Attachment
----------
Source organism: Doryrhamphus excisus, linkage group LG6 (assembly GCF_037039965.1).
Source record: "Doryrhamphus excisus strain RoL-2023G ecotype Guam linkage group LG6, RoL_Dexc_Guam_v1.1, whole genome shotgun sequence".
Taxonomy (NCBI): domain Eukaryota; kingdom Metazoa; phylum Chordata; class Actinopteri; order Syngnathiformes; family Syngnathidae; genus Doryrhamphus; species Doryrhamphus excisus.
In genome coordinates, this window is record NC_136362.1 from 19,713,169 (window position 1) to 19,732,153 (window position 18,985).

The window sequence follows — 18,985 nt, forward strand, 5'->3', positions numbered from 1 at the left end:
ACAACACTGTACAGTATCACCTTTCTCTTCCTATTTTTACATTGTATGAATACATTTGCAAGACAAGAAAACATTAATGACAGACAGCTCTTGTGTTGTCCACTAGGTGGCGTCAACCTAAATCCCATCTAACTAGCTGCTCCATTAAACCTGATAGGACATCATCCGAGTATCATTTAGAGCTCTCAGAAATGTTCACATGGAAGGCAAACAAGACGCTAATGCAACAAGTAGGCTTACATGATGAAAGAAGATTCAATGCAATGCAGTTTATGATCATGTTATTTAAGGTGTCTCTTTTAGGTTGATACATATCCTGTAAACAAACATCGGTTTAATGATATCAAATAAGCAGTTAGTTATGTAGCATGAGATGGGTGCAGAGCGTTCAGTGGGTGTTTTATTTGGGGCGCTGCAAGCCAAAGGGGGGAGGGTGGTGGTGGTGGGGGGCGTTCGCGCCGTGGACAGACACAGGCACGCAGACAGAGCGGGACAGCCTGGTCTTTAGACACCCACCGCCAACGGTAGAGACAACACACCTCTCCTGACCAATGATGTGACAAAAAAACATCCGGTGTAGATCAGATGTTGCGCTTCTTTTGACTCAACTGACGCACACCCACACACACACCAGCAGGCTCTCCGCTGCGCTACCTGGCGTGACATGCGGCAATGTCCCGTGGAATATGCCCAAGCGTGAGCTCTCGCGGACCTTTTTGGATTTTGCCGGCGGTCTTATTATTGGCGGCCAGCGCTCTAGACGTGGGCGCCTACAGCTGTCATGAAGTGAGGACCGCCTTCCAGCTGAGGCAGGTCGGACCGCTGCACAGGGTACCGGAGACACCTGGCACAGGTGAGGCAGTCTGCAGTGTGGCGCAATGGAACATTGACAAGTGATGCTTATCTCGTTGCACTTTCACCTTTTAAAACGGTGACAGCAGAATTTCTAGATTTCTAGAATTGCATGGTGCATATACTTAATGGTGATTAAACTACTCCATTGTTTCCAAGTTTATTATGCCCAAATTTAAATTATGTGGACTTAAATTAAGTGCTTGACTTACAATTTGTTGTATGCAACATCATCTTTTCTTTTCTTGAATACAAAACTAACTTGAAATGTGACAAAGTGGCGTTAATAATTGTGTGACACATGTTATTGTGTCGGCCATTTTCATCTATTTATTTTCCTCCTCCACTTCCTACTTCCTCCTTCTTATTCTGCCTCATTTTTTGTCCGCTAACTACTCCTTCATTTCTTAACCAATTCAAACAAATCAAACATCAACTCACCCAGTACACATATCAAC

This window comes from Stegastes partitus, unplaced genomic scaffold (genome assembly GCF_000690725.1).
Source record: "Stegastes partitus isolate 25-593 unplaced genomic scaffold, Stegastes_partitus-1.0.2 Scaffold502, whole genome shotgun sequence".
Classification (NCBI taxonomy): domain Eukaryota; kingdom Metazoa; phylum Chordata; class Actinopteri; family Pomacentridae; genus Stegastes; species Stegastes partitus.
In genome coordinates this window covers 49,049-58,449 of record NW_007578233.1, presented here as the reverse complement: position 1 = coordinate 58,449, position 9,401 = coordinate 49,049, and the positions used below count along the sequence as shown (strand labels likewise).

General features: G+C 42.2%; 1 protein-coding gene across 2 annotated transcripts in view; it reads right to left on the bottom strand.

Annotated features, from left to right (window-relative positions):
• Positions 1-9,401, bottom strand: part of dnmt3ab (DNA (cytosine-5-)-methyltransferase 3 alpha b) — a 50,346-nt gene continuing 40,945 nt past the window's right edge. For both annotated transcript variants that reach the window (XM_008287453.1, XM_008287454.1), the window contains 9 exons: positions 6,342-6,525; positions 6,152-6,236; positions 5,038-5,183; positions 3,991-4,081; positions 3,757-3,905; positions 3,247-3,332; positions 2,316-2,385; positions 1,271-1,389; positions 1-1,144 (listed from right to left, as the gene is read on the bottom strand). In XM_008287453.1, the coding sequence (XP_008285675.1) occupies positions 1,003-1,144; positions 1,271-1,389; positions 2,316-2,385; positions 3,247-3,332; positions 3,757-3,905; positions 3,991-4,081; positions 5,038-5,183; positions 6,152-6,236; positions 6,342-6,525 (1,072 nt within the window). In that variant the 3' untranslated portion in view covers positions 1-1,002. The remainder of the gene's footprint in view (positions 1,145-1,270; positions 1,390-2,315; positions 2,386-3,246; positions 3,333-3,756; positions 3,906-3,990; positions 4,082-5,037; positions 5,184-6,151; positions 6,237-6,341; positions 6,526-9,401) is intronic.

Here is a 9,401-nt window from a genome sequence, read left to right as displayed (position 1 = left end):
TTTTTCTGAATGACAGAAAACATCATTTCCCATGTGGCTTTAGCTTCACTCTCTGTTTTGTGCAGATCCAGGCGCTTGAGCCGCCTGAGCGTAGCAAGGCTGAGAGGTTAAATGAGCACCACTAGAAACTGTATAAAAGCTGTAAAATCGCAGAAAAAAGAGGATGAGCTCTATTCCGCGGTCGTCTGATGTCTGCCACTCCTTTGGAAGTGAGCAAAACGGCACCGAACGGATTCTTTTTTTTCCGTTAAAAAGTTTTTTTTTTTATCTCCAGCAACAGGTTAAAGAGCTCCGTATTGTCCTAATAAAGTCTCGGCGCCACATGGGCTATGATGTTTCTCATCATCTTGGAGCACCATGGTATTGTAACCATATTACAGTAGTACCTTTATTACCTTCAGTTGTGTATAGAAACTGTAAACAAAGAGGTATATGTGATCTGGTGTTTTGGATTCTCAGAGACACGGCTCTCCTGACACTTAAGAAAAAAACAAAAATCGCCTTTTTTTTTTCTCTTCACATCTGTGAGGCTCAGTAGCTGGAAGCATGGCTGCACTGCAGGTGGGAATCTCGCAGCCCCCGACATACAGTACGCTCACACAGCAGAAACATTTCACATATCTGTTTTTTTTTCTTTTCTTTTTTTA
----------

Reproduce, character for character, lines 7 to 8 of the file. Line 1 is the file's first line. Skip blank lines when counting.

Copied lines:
This window comes from Stegastes partitus, unplaced genomic scaffold (genome assembly GCF_000690725.1).
Source record: "Stegastes partitus isolate 25-593 unplaced genomic scaffold, Stegastes_partitus-1.0.2 Scaffold502, whole genome shotgun sequence".